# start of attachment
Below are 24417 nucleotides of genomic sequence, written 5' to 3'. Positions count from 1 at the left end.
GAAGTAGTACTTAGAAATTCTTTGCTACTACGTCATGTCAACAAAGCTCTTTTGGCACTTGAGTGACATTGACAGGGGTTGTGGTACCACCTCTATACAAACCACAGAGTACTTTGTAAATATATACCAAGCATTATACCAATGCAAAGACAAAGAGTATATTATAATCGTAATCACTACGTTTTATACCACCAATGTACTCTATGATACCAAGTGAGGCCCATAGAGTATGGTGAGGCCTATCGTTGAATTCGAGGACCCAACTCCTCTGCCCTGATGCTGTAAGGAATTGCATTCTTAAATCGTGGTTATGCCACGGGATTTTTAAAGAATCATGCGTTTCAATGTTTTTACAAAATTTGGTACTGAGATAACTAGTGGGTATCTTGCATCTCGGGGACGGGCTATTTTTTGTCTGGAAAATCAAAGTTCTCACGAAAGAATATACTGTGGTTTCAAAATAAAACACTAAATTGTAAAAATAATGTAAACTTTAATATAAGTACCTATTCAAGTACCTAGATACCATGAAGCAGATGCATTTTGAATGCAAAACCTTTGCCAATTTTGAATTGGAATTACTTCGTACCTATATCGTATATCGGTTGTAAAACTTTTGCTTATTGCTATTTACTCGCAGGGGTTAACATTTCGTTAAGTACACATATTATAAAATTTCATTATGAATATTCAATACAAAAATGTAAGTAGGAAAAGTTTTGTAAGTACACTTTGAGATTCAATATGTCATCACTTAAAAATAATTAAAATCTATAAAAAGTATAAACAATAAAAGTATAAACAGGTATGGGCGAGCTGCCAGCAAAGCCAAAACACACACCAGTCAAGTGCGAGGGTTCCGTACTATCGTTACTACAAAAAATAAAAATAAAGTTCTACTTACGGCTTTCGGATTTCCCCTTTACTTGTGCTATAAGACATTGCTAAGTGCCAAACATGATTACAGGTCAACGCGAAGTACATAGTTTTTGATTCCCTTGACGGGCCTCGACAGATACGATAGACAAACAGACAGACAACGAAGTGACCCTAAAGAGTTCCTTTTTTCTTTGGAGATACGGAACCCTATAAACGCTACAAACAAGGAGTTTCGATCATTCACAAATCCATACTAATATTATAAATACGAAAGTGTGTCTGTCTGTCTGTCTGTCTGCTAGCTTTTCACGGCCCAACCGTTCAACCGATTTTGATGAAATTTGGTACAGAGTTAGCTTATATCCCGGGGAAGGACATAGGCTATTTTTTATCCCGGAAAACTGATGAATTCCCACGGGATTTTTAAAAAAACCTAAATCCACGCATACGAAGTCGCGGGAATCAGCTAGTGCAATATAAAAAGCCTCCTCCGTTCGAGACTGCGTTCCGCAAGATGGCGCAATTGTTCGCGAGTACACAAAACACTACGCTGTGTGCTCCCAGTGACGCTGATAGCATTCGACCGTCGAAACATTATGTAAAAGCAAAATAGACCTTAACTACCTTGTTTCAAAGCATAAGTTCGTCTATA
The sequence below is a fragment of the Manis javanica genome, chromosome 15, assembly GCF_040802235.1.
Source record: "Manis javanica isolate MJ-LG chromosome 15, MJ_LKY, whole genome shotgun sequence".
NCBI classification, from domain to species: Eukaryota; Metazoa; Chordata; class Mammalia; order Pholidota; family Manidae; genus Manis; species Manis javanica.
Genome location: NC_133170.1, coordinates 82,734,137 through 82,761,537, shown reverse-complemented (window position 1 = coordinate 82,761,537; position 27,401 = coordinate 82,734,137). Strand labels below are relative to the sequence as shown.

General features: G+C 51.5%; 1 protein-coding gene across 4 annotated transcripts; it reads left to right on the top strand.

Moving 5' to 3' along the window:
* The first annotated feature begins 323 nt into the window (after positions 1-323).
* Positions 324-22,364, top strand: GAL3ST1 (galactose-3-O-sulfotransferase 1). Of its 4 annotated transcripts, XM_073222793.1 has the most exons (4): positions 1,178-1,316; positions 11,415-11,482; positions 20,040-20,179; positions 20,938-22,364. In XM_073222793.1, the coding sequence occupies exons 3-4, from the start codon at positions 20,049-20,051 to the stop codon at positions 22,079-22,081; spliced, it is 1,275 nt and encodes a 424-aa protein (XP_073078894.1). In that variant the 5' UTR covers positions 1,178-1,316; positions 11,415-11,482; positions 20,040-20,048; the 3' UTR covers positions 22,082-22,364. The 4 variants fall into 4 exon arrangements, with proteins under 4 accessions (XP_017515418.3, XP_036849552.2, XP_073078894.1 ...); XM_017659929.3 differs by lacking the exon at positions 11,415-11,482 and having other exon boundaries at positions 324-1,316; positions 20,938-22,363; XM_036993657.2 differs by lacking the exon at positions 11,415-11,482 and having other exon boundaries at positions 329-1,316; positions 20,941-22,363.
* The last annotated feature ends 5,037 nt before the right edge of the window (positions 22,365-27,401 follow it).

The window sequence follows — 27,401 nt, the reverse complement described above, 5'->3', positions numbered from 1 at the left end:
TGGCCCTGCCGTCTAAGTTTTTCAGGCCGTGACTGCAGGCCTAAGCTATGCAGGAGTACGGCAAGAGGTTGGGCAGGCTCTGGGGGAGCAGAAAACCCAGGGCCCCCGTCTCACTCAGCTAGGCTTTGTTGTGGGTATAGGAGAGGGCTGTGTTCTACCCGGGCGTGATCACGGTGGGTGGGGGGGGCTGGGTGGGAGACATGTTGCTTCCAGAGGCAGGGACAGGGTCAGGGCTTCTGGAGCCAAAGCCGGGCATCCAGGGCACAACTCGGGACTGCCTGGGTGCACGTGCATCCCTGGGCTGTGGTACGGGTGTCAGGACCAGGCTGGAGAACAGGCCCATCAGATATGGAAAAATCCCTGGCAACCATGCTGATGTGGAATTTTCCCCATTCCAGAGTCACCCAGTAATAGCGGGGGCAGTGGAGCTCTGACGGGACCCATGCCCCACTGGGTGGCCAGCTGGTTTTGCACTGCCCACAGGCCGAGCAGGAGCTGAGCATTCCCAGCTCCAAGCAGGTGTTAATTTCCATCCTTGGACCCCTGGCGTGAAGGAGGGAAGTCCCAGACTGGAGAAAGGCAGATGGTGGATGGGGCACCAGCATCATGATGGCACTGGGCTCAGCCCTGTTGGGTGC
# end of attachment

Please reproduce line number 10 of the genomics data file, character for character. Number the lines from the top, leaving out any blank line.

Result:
* Positions 324-22,364, top strand: GAL3ST1 (galactose-3-O-sulfotransferase 1). Of its 4 annotated transcripts, XM_073222793.1 has the most exons (4): positions 1,178-1,316; positions 11,415-11,482; positions 20,040-20,179; positions 20,938-22,364. In XM_073222793.1, the coding sequence occupies exons 3-4, from the start codon at positions 20,049-20,051 to the stop codon at positions 22,079-22,081; spliced, it is 1,275 nt and encodes a 424-aa protein (XP_073078894.1). In that variant the 5' UTR covers positions 1,178-1,316; positions 11,415-11,482; positions 20,040-20,048; the 3' UTR covers positions 22,082-22,364. The 4 variants fall into 4 exon arrangements, with proteins under 4 accessions (XP_017515418.3, XP_036849552.2, XP_073078894.1 ...); XM_017659929.3 differs by lacking the exon at positions 11,415-11,482 and having other exon boundaries at positions 324-1,316; positions 20,938-22,363; XM_036993657.2 differs by lacking the exon at positions 11,415-11,482 and having other exon boundaries at positions 329-1,316; positions 20,941-22,363.